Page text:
Howard County is staking out nutrition as an arena of government involvement to an unusual degree.
In May, the county unveiled its Roving Radish food delivery system. This is a refrigerated truck that delivers fresh food to participating families at five locations around the county. The kit of pre-cut food, which sells for $24 to participating families (discounted by subsidy down to $10 to families that demonstrate need), is intended to feed four people eight different meals.
There are a lot of fingerprints on this project. As much as possible, the food comes from county farms. Inmates at the Howard County Detention Center prepared the food for distribution. Each kit contains recipes and nutritional information specific to the food it contains.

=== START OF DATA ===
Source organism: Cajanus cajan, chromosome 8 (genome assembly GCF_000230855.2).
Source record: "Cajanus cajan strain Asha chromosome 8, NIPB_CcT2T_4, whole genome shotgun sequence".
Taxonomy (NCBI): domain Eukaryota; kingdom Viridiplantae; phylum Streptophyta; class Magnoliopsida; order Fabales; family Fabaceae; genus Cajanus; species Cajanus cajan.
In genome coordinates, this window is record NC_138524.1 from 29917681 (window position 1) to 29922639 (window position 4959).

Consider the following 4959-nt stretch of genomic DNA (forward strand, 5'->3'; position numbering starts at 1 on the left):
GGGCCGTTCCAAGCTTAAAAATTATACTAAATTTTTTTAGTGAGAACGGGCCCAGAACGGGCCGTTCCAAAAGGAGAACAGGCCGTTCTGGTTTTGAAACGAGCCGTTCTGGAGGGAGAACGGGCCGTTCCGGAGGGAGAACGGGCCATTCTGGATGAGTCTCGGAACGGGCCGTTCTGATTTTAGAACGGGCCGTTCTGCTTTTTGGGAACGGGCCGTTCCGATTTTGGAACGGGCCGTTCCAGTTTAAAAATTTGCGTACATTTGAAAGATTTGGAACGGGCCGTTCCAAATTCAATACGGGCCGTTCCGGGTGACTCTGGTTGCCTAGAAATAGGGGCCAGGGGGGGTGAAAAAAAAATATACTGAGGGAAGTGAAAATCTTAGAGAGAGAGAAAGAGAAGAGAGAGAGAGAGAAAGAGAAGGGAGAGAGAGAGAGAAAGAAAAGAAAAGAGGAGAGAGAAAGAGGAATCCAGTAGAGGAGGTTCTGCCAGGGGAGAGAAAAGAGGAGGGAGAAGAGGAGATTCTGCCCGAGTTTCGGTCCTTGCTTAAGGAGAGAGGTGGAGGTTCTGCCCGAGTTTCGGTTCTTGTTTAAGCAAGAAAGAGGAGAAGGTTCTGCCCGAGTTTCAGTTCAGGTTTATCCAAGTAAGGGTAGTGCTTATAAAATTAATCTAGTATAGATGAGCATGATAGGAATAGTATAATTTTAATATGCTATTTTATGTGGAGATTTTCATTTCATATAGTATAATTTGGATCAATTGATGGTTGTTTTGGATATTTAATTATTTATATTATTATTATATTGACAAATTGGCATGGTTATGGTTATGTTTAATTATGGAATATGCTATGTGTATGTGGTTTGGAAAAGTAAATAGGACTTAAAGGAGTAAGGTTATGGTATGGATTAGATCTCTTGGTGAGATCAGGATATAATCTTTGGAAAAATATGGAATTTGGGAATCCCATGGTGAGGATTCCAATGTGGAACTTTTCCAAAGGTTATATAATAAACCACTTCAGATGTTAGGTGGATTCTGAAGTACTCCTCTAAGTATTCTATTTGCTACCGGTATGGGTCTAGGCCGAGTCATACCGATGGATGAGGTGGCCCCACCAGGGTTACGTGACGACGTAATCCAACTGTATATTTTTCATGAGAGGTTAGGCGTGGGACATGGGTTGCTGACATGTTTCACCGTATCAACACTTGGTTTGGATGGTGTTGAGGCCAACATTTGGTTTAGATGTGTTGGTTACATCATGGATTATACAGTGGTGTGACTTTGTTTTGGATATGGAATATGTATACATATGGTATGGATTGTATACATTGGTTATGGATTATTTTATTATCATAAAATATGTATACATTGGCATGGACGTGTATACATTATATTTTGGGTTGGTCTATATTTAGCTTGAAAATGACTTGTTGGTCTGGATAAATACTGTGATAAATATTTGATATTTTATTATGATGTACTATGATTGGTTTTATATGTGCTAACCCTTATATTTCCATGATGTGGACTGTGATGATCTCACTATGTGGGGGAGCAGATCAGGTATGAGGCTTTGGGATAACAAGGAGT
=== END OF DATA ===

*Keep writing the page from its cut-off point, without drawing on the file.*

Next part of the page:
More food initiatives may be in the pipeline. The county now has a 24-member Food Policy Task Force whose aim is "to develop the best, most forward-thinking food system possible in Howard County." Members include farmers, restaurateurs, master gardeners, social service professionals and economic development specialists.
Plans are for the task force to develop a "food hub," a centralized master distribution site that will supply a broad range of consumers. Curious about community-supported agriculture (CSA), farmers markets and organic grocers? The county can also help you there at its web site livegreenhoward.com/green/health/buy-local-organic-csas-farms. The site lists six CSA farms in the county where consumers can purchase a stake in the farm in return for regular delivery of produce, eggs, cheese and other food produced on the farm.
In all these food policy initiatives, the county is clearly moving well past other jurisdictions. Why is it doing this? The short answer may be, because it can. Howard is a county with the wherewithal to be ambitious in its social policy. We think that's what most want who live in a county with "Choose Civility" as its motto.Copyright © 2014, The Baltimore Sun